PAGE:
Starting a Garden From Scratch Without a Tiller

Starting a garden from scratch isn’t always easy especially if you don’t have access to a lot of tools. These methods can be done with little or no tools and a perfect for beginner gardeners or experienced gardeners looking to expand their growing area this season.

Lasagna Garden

The lasagna or layer garden method has recently gained popularity and is a fairly easy way to start a brand new garden if you’ve got easy access to a good amount of organic materials.

To start you’ll need to lay down brown cardboard in the shape you want your garden. Don’t use shiny cardboard. It doesn’t decompose as well and may contain harmful chemicals and/or plastics.

Cover your cardboard shape with a thick layer of hay, straw, and leaves. Some food waste, sawdust, and/or shredded paper can also be incorporated into this layer. Follow this with a layer of compost or manure.

The last layer which you’ll be planting into should be soil or well-aged compost. You’ll want it to be fairly thick to give your plants a good starting medium while the lower layers begin to break down.

Hugelkultur Mounds

Similar to lasagna gardens, hugelkultur mounds are a no-till option built of layers of organic material. However, hugelkultur mounds typically include much larger material like branches or even logs.

These materials break down more slowly meaning hugelkultur mounds may not be ready to support large, deep-rooted plants during the first couple of years. However, this slow decomposition will provide nutrients and moisture retention for years to come.

To learn more about hugelkultur mounds and how to build them check out our post How to Build a Hugelkultur Garden Bed.

Hand-Tilled Garden Beds

Long before the advent of rototillers or even plows, humans were gardening. Even if all you have is a shovel you can turn over a garden by hand.

Decide where you want your garden bed. Laying it out with stakes and string can be helpful for visualizing your design.

If desired you can solarize your soil at this point. You’ll need clear plastic, something to weigh it down, and a few weeks of patience at minimum. Lay the plastic over your plot, pulling it as tightly as possible so it’s flat against the soil. You’ll need to leave this in place for at least a few weeks depending on your weather, but this will kill grass, weeds, and even pests in the soil.

Otherwise, start turning over the soil one shovelful at a time. You want to get all the grass and roots but don’t dig too deep. You don’t want soil layers that aren’t suitable for growing (subsoil) ending up on top.

If you have one, a garden or broad fork can help you loosen deeper layers of subsoil. Use the fork to lift the soil but not turn it over.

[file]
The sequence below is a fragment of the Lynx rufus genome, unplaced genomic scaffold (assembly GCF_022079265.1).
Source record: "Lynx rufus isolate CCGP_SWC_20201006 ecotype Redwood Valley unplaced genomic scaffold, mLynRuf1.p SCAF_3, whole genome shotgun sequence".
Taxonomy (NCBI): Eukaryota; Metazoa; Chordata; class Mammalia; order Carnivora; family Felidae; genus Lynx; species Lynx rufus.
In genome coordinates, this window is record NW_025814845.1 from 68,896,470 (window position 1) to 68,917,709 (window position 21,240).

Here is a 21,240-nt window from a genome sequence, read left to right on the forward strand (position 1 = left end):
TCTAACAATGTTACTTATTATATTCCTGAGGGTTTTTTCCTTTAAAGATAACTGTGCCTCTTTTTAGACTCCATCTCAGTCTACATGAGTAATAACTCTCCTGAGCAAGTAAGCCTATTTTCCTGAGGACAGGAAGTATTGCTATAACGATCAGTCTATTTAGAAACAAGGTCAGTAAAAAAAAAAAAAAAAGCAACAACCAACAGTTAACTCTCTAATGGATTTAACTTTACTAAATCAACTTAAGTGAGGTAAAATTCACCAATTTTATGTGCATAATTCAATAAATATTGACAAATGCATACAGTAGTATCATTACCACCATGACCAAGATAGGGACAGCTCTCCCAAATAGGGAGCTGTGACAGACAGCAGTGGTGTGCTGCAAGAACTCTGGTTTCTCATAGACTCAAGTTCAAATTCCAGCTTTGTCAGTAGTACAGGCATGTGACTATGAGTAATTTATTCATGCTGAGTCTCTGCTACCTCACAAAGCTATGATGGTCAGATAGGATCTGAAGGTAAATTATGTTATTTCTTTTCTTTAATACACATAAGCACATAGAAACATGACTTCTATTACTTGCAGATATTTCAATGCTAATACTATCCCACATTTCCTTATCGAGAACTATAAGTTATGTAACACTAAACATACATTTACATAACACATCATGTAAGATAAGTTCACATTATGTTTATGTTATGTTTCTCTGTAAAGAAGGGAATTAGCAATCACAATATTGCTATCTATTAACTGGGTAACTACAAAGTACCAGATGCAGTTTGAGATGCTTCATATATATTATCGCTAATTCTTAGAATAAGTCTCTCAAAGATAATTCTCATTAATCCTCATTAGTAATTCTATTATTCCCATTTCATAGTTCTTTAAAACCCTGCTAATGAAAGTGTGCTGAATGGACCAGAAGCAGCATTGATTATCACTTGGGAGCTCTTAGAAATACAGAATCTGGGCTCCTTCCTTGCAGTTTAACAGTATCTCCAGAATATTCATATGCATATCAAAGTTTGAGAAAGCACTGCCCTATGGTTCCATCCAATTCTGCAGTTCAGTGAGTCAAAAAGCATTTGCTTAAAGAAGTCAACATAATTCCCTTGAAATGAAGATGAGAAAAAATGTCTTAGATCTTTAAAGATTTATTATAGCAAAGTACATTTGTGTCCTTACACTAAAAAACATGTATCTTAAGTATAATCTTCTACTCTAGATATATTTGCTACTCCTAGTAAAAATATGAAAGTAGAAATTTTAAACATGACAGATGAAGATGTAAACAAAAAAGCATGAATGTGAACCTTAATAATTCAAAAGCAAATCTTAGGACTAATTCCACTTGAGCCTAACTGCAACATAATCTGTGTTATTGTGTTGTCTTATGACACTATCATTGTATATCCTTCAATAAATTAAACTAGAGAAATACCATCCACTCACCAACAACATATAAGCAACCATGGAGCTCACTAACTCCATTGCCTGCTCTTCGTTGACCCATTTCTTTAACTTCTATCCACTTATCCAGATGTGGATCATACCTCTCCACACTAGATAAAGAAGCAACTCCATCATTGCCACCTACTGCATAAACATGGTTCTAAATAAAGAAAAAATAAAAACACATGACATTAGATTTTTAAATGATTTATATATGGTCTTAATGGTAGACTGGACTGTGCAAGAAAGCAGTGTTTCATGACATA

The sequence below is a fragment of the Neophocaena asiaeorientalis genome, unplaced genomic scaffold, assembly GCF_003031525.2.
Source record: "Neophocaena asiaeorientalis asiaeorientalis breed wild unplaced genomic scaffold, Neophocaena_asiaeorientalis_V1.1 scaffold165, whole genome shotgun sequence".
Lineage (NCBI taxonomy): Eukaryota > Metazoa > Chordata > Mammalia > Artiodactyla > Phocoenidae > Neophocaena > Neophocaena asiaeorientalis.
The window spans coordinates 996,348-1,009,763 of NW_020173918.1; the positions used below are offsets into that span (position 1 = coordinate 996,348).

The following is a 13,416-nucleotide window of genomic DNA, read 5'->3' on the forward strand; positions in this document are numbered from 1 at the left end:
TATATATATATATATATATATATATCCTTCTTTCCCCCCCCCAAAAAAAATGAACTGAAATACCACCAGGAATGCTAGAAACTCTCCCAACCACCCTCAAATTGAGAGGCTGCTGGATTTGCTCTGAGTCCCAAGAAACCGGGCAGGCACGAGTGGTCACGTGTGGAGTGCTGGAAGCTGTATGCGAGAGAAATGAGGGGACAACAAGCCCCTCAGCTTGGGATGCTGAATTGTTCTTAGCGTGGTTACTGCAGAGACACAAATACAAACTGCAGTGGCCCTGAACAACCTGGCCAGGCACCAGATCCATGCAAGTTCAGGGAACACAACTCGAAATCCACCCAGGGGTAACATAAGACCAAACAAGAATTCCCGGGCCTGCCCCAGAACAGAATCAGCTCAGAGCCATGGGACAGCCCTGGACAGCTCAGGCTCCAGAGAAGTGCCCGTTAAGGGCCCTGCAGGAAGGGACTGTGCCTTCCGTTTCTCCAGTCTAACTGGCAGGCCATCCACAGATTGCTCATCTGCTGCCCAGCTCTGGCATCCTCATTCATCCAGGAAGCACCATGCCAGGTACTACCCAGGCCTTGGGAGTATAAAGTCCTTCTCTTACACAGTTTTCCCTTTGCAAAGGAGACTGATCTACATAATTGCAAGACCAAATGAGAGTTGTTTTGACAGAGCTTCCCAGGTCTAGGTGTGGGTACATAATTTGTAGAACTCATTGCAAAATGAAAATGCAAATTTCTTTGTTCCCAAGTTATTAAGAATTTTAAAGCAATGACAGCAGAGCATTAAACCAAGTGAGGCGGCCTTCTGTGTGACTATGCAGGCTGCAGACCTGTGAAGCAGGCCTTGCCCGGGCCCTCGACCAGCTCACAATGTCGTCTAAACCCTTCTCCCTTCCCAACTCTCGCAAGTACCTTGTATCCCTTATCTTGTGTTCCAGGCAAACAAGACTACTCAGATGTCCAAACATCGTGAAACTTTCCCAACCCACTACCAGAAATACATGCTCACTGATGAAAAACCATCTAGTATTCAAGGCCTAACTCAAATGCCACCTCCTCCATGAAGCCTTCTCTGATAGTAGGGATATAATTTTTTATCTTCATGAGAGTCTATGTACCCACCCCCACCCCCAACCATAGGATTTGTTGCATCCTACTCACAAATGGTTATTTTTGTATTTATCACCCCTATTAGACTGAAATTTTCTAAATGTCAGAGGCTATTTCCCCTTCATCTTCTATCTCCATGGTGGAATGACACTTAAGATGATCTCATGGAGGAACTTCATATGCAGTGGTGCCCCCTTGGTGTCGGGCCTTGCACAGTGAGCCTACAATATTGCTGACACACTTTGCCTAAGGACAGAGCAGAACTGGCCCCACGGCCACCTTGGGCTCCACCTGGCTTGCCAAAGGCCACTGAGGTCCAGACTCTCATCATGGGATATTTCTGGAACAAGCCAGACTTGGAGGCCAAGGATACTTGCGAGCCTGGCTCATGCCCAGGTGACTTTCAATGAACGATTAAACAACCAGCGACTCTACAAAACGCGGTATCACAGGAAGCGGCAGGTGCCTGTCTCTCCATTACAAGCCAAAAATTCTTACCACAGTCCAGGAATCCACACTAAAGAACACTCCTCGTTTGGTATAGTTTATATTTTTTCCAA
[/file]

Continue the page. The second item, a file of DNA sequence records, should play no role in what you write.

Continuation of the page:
At this point, it’s ideal to let your plot sit for a couple of days to kill the grass if you’d didn’t choose to solarize your bed.

Next, rake out your soil. Depending upon your soil type you may need to chop it up a bit with your shovel or a hoe before raking it out. Remove any large plant material and add it to your compost. If the area has lots of leaves falling from the surrounding trees,  you can use a leaf blower to efficiently clean the area.  There are recommended cordless leaf blowers for quiet clean ups available in the market that you can check out.

Ideally, you want to add a few inches of compost on top of your soil. You should also add a scoop of compost to each transplant hole.

You may be wondering what is the most important tool for gardening? We have come to the conclusion that having a pole pruner will allow you to remove branches from trees that cannot be reached from the ground, you can use it with a blade or saw. Also, it helps you reach fruits from any height you need.


Traditional Raised Beds

Raised beds can help you get started gardening quickly and are perfect for utilizing places that lack quality (or any) soil like rooftops, driveways, or contaminated ground. If you’re using them on contaminated ground, be sure to build them with a bottom so roots don’t grow into the contaminated soil below.

However, they also come with some downsides like that they can be expensive if you don’t live somewhere with ready access to free material like lumber, logs, compost, etc. Before building raised beds, check out our post, The Pros and Cons of Raised Beds.

Thankfully, if you don’t care what they look like, there are many materials you can use to create raised beds. Logs, boards, stones, bricks, even woven sticks (like wattle fencing) can be used to create the sides. Just avoid pressure-treated lumber or other treated materials like railroad ties

Fill the inside with good quality compost or garden soil.

Container Gardens

Anyone can start a container garden, even if you only have indoor space! You don’t need actual plant pots, you can make a container garden from nearly anything. Plastic totes, five-gallon buckets, even old shoes all work. Some people just cut open bags of soil and plant right into them. Just remember that larger plants typically grow deeper roots and will need larger containers to thrive.